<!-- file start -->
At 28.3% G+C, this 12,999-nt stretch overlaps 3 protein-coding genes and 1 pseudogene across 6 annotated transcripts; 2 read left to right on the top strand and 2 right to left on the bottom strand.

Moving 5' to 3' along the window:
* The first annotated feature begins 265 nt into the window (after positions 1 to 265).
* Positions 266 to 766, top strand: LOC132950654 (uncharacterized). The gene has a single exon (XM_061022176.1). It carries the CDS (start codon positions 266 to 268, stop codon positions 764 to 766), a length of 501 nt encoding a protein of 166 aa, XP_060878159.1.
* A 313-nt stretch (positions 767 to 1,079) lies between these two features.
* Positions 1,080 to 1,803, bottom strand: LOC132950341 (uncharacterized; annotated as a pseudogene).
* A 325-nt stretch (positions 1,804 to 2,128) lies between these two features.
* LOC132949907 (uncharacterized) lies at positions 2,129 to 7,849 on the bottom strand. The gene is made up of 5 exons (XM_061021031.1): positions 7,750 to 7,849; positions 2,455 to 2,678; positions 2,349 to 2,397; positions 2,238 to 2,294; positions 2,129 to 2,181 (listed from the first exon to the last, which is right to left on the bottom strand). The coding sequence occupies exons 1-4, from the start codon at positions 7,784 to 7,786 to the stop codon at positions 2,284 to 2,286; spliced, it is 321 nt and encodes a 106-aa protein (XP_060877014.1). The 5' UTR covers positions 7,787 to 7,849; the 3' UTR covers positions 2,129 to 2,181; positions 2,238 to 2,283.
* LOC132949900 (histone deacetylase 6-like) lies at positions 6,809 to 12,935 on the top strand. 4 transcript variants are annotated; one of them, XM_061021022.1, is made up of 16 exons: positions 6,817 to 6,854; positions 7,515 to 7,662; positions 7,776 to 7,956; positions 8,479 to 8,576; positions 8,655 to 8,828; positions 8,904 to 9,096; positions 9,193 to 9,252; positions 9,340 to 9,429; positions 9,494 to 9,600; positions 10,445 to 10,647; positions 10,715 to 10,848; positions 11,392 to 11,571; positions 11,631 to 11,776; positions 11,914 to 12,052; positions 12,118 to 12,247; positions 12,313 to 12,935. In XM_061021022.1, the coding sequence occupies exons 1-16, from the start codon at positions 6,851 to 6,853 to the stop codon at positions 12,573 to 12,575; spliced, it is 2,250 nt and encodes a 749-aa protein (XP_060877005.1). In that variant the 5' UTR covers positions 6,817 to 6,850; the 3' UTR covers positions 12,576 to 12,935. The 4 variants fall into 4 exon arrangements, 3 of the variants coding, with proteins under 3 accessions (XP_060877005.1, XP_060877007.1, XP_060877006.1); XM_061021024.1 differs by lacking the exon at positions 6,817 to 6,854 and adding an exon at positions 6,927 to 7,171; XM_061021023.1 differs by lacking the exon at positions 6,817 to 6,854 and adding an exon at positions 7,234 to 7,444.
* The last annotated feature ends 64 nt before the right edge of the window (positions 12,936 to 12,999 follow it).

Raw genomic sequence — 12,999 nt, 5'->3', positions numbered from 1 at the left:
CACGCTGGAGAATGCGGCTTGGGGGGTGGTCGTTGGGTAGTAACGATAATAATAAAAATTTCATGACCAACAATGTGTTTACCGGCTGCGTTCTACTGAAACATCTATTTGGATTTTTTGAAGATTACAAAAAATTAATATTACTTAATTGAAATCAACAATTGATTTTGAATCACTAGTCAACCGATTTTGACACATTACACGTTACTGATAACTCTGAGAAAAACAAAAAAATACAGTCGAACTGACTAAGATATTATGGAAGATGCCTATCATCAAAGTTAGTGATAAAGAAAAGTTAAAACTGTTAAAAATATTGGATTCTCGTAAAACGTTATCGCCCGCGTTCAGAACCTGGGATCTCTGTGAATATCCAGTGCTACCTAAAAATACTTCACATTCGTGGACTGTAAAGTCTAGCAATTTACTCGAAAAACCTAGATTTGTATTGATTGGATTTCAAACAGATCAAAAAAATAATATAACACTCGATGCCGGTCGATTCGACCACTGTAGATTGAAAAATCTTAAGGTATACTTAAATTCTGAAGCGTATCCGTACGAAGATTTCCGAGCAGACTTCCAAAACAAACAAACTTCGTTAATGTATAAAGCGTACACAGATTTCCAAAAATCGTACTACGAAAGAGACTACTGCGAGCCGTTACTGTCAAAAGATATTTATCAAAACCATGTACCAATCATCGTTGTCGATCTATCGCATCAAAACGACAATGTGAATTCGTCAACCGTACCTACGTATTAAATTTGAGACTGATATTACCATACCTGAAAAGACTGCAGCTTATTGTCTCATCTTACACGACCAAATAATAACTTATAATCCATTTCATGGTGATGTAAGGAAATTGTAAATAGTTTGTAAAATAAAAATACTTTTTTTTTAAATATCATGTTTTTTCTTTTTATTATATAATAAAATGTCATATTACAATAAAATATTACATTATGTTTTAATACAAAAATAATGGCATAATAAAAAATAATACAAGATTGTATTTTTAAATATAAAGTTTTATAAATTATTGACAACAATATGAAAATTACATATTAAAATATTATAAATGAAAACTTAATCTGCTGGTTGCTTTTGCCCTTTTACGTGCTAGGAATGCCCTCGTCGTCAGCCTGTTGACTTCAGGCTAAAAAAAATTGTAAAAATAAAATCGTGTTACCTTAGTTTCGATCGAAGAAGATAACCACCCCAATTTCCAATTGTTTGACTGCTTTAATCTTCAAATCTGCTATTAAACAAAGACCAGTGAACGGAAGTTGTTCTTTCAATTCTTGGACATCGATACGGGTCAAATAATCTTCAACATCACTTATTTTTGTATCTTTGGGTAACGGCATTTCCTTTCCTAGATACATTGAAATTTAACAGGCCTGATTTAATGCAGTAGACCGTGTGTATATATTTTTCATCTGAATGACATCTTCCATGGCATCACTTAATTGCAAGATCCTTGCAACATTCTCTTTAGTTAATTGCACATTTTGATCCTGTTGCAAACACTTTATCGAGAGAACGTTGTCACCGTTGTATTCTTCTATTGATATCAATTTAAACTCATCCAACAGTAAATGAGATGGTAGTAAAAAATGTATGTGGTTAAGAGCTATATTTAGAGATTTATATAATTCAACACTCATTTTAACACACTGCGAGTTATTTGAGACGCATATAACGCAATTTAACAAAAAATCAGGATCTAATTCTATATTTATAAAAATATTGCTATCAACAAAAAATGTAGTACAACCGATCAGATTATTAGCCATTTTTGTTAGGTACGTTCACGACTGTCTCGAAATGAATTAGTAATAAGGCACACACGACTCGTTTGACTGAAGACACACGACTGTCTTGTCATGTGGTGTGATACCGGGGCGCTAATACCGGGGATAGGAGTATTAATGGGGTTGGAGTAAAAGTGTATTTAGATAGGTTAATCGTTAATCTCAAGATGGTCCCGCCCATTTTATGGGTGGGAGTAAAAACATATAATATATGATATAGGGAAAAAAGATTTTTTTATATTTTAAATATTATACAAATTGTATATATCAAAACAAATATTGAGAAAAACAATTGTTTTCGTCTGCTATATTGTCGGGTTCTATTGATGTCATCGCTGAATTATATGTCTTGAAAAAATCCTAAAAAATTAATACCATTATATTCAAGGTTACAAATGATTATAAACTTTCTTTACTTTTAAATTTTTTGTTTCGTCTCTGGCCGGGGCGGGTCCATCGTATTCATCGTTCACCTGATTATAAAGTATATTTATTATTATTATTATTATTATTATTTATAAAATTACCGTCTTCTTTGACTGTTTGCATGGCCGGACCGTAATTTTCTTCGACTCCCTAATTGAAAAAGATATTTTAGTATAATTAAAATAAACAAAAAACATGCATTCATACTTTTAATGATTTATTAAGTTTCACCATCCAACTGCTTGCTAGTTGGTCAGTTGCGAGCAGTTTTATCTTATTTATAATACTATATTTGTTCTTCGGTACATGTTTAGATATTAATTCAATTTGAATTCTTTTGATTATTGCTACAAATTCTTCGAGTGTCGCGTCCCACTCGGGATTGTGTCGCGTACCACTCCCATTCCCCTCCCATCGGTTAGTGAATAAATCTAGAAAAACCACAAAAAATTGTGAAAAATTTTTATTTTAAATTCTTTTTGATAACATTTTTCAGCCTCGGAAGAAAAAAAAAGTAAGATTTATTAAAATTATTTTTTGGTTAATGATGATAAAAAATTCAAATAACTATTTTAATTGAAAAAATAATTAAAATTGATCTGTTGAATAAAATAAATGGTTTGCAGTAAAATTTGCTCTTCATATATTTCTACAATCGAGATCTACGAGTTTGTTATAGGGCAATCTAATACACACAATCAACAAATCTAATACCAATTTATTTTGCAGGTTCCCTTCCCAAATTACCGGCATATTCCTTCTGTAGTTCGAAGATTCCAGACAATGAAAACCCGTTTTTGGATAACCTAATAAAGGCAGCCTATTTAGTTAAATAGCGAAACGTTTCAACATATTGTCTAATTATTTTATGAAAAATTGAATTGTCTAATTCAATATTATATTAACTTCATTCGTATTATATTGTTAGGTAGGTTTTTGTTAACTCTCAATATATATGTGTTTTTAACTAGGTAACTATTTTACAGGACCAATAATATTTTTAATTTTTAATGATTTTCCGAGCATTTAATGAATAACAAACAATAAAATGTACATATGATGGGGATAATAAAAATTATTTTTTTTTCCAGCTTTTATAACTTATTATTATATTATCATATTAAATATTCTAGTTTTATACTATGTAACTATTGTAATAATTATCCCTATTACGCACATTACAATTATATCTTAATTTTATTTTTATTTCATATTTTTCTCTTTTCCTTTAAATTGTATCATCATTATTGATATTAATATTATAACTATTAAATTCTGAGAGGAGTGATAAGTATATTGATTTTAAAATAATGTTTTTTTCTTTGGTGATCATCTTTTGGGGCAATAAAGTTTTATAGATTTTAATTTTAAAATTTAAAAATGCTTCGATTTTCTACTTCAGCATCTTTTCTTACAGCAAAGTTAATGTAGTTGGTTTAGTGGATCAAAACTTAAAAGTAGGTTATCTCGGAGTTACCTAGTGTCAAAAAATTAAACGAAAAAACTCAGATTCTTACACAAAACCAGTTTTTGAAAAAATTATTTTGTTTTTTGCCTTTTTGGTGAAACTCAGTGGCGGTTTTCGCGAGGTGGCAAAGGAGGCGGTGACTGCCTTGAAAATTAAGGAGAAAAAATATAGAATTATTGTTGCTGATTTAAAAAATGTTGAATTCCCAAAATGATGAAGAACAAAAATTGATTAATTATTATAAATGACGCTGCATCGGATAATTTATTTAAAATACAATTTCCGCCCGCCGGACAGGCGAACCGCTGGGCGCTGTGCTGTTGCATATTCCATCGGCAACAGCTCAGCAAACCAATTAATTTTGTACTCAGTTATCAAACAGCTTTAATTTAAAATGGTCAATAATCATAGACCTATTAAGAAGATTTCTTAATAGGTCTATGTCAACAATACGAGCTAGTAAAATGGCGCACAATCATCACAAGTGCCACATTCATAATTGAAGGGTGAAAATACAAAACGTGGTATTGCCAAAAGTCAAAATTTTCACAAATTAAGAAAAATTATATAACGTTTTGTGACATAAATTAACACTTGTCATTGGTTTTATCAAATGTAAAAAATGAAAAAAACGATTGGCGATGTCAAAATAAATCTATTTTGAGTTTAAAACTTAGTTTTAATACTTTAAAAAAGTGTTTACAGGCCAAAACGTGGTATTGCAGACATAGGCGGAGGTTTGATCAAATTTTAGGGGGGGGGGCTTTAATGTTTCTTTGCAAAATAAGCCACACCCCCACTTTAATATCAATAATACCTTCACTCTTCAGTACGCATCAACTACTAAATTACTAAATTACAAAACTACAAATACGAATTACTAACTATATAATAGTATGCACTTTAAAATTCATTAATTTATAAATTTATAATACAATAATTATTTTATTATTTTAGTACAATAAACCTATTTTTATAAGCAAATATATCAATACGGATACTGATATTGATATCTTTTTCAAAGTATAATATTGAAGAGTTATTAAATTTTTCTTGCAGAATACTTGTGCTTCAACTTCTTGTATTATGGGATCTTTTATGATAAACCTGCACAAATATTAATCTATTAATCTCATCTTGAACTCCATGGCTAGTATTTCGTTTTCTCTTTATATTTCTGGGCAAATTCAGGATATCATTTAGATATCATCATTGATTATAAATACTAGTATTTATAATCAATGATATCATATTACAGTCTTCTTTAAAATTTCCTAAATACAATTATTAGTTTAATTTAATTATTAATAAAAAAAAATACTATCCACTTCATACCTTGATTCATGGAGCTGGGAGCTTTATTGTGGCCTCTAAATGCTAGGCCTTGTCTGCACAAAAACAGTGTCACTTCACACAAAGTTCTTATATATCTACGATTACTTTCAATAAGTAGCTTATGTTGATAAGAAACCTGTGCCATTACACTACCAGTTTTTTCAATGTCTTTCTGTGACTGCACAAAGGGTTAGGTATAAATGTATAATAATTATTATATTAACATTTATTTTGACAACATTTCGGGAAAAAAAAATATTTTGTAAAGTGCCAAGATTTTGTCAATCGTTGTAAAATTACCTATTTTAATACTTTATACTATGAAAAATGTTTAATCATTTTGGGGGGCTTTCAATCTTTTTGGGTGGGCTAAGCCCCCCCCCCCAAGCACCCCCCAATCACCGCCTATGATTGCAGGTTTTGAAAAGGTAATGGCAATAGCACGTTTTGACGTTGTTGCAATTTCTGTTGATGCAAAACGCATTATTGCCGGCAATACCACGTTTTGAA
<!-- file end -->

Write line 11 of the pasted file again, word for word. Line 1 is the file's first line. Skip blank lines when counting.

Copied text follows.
Raw genomic sequence — 12,999 nt, 5'->3', positions numbered from 1 at the left: